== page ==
By Alexandra Andhov, New York, US
It is the fifth year that Consensus brings together developers, investors, executives, regulators and educators to discuss the current stage of blockchain and cryptocurrencies in the United States and across the world. The blockchain technology summit offers not only interesting discussions, but also hands-on workshops and the possibility to directly interact with developers. Aside of an array of start-ups and financial institutions, you will also find established businesses such as IBM or Deloitte at Consensus. The amount of attendees can be overwhelming, but the organizers have done very well with an app that provides every participant with agenda, list of speakers and attendees, so they can individualize and narrow down their focus and interest.
Over the past months, I have been working on a research project that addresses technology and trust in the capital markets. Despite initially being slightly skeptical about blockchain and all the noise around cryptocurrencies, I have devoted a lot of time to try to understand this phenomenon and see its implications not only for capital markets, but also for companies and their corporate governance. During my Fulbright Fellowship at Cornell Law School this year, I had the possibility to discuss my project with numerous scholars at Cornell, but also across the United States, with scholars from Stanford, Wharton or Columbia, and many businesspeople and start-ups (more about my research in a future article). After substantial energy spent over tech and legal articles on blockchain, its character and limitations, I started to understand the possibilities that the blockchain is bringing. These are not necessarily connected to fully agent-free utopian markets, but rather a new way of corporate and market infrastructure. Blockchain is not only the technology behind the Bitcoin and other cryptocurrencies, but rather a construction that can be applied across diverse institutions and industries.
Consensus, organized by Coindesk, is a fully business oriented conference, which in my eyes emphasizes the main raison d’être of blockchain – collaboration and openness. Titans of Wall Street and the Fortune 500 discuss with start-ups their projects and share their successes and failures. In some workshops you can see directly what is behind the front-end and people openly discuss their codes and structure. Regulators acknowledge their inexperience with some recent technologies and invite developers for further analysis. Despite the business-mode that is emphasized by the venue itself (Hilton in Midtown New York), it is obvious that all of the projects are “in-progress” and everyone is still learning and no one has yet figured out the best way around. This is extremely important to understand and to embrace also in our Nordic environment.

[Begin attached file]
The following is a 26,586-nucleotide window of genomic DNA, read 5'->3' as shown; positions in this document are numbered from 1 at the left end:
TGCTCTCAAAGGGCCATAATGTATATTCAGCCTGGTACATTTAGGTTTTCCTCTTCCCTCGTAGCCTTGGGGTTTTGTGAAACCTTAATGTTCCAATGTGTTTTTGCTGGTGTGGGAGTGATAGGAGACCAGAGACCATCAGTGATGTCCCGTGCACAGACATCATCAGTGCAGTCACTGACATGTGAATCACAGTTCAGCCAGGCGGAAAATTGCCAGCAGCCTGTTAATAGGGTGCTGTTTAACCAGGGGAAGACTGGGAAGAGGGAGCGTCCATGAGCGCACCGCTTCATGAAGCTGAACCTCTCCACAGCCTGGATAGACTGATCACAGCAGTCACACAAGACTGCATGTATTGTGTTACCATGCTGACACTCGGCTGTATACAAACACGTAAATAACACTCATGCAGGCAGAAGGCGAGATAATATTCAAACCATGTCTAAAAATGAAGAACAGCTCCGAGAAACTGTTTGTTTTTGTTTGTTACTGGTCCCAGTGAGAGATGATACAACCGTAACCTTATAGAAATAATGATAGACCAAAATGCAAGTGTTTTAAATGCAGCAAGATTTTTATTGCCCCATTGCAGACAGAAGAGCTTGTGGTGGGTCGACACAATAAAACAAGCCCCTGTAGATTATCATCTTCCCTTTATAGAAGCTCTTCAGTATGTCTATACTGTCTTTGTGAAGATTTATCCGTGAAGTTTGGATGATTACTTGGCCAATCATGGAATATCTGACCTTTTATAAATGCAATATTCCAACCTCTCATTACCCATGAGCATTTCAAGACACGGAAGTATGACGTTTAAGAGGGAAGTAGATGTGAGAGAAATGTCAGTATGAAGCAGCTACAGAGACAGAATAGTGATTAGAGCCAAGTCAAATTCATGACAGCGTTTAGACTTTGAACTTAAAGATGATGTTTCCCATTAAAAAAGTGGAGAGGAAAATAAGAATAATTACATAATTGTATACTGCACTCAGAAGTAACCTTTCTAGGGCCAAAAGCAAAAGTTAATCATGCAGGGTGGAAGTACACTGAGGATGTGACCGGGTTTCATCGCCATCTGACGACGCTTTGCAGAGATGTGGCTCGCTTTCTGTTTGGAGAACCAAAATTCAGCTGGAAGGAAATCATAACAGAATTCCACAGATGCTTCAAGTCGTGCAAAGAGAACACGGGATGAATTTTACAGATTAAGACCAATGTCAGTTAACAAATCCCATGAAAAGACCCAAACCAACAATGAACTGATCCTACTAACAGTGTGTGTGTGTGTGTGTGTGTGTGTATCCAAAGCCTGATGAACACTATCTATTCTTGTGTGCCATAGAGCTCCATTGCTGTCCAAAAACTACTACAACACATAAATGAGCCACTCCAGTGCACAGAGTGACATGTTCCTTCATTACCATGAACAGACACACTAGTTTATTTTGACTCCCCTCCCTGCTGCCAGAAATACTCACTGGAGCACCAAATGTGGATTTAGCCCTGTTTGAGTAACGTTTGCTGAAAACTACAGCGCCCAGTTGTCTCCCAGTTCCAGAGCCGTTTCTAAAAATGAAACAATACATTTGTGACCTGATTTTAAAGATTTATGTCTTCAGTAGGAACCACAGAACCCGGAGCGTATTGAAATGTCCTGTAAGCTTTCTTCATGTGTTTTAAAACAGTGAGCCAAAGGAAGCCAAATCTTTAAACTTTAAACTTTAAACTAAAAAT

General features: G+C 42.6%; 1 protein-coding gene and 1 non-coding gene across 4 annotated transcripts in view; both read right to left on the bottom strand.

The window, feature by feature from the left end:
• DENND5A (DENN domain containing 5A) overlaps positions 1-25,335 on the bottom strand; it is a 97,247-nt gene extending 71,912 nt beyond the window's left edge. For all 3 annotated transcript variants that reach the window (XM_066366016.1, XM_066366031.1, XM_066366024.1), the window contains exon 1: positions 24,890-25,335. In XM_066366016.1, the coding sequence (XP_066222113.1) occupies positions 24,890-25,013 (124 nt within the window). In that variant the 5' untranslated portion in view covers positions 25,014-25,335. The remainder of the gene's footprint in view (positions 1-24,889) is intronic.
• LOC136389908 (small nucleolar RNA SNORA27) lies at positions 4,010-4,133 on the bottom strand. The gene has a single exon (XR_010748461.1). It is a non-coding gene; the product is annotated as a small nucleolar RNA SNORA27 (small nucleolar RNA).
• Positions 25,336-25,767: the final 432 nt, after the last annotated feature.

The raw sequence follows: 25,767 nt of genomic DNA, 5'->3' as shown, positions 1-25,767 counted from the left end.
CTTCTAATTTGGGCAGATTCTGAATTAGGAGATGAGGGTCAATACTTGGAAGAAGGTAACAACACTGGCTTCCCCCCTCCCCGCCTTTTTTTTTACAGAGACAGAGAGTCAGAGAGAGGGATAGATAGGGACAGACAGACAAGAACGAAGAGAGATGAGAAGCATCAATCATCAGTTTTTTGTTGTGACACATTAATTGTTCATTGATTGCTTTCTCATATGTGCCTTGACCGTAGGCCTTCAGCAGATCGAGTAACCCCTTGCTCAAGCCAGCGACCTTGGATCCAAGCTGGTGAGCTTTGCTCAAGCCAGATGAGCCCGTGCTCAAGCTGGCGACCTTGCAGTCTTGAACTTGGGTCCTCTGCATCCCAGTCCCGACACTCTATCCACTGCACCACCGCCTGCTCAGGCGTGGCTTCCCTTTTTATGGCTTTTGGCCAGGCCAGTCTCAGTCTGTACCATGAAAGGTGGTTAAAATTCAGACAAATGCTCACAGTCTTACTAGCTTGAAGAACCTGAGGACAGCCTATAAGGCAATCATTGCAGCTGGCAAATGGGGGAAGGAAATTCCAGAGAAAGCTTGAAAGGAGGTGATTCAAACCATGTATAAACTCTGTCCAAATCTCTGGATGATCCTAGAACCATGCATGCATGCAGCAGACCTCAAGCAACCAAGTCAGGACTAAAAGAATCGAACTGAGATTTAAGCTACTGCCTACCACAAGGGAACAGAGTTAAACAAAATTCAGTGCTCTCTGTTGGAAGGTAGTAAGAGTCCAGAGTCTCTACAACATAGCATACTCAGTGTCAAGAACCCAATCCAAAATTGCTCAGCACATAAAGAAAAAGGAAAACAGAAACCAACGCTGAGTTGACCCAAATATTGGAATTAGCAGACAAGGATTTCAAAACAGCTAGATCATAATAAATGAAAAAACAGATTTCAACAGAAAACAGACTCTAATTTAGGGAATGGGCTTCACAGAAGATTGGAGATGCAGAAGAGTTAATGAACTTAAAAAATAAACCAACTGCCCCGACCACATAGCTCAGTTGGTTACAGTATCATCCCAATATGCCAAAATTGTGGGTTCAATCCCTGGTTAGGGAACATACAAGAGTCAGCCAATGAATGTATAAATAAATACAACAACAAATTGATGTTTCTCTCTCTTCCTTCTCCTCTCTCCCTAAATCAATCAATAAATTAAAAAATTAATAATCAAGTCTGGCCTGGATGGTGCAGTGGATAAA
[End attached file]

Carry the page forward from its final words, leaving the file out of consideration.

Listening to many discussions and workshops, I have heard three main topics over the last three days that I would like to share with you here:
- Blockchain continues to be an experiment as we are still in the technology cycle. However, the new development is that many new industries are interested in exploring blockchain as a technology and establish new consortia;
- The most discussed form of blockchain has been hyperledger fabric;
- The most discussed issue among the developers seems to be governance, which in my understanding continues to show the need for human capital and value systems.
Over the upcoming weeks, I will elaborate more on these issues and share with you my thoughts.
Attending Consensus is truly an interesting experience and I would recommend it to those who are engaged and interested in technology, irrespective whether you are a blockchain supporter or skeptic. There are many opportunities to ask questions, even impertinent ones.
Lastly, the topic of blockchain consortia is extremely important for us in Nordics, and we will devote more time and focus to it during our conference on Law, Technology and Trust in September 2019.
Alexandra is an Assistant Professor of Corporate Law at the Faculty of Law, University of Copenhagen. In her research, she focuses on various issues of corporate law, corporate governance, CSR, FinTech, Legal Tech and Human Rights. She has worked with start-ups in the FinTech and Legal Tech industries for a number of years. She has established the Legal Tech Lab at the Faculty of Law, which collaborates with the Nordic Legal Tech Hub.